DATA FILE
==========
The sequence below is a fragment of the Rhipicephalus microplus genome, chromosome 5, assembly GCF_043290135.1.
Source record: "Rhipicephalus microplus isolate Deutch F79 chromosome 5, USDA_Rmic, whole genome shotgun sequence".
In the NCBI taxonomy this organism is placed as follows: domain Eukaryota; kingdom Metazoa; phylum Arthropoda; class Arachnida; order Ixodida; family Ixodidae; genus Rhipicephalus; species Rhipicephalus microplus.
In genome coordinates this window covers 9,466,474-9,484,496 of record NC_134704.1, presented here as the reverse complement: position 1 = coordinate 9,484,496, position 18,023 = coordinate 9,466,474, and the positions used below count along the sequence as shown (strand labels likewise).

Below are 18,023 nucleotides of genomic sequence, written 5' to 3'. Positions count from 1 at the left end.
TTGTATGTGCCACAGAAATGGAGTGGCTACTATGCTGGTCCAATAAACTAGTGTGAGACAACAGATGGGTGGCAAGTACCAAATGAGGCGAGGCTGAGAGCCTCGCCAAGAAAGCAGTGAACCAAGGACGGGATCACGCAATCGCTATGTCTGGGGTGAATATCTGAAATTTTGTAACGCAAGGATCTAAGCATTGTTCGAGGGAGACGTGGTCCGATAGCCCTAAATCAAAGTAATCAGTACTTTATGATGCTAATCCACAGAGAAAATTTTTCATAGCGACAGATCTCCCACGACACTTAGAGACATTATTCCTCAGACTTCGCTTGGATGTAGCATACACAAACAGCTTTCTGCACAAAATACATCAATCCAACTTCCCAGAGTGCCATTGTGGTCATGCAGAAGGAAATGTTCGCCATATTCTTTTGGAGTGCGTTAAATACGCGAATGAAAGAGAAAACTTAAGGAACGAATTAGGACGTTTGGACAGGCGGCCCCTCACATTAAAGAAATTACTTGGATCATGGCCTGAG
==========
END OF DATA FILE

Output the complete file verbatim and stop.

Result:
The sequence below is a fragment of the Rhipicephalus microplus genome, chromosome 5, assembly GCF_043290135.1.
Source record: "Rhipicephalus microplus isolate Deutch F79 chromosome 5, USDA_Rmic, whole genome shotgun sequence".
In the NCBI taxonomy this organism is placed as follows: domain Eukaryota; kingdom Metazoa; phylum Arthropoda; class Arachnida; order Ixodida; family Ixodidae; genus Rhipicephalus; species Rhipicephalus microplus.
In genome coordinates this window covers 9,466,474-9,484,496 of record NC_134704.1, presented here as the reverse complement: position 1 = coordinate 9,484,496, position 18,023 = coordinate 9,466,474, and the positions used below count along the sequence as shown (strand labels likewise).

Below are 18,023 nucleotides of genomic sequence, written 5' to 3'. Positions count from 1 at the left end.
TTGTATGTGCCACAGAAATGGAGTGGCTACTATGCTGGTCCAATAAACTAGTGTGAGACAACAGATGGGTGGCAAGTACCAAATGAGGCGAGGCTGAGAGCCTCGCCAAGAAAGCAGTGAACCAAGGACGGGATCACGCAATCGCTATGTCTGGGGTGAATATCTGAAATTTTGTAACGCAAGGATCTAAGCATTGTTCGAGGGAGACGTGGTCCGATAGCCCTAAATCAAAGTAATCAGTACTTTATGATGCTAATCCACAGAGAAAATTTTTCATAGCGACAGATCTCCCACGACACTTAGAGACATTATTCCTCAGACTTCGCTTGGATGTAGCATACACAAACAGCTTTCTGCACAAAATACATCAATCCAACTTCCCAGAGTGCCATTGTGGTCATGCAGAAGGAAATGTTCGCCATATTCTTTTGGAGTGCGTTAAATACGCGAATGAAAGAGAAAACTTAAGGAACGAATTAGGACGTTTGGACAGGCGGCCCCTCACATTAAAGAAATTACTTGGATCATGGCCTGAG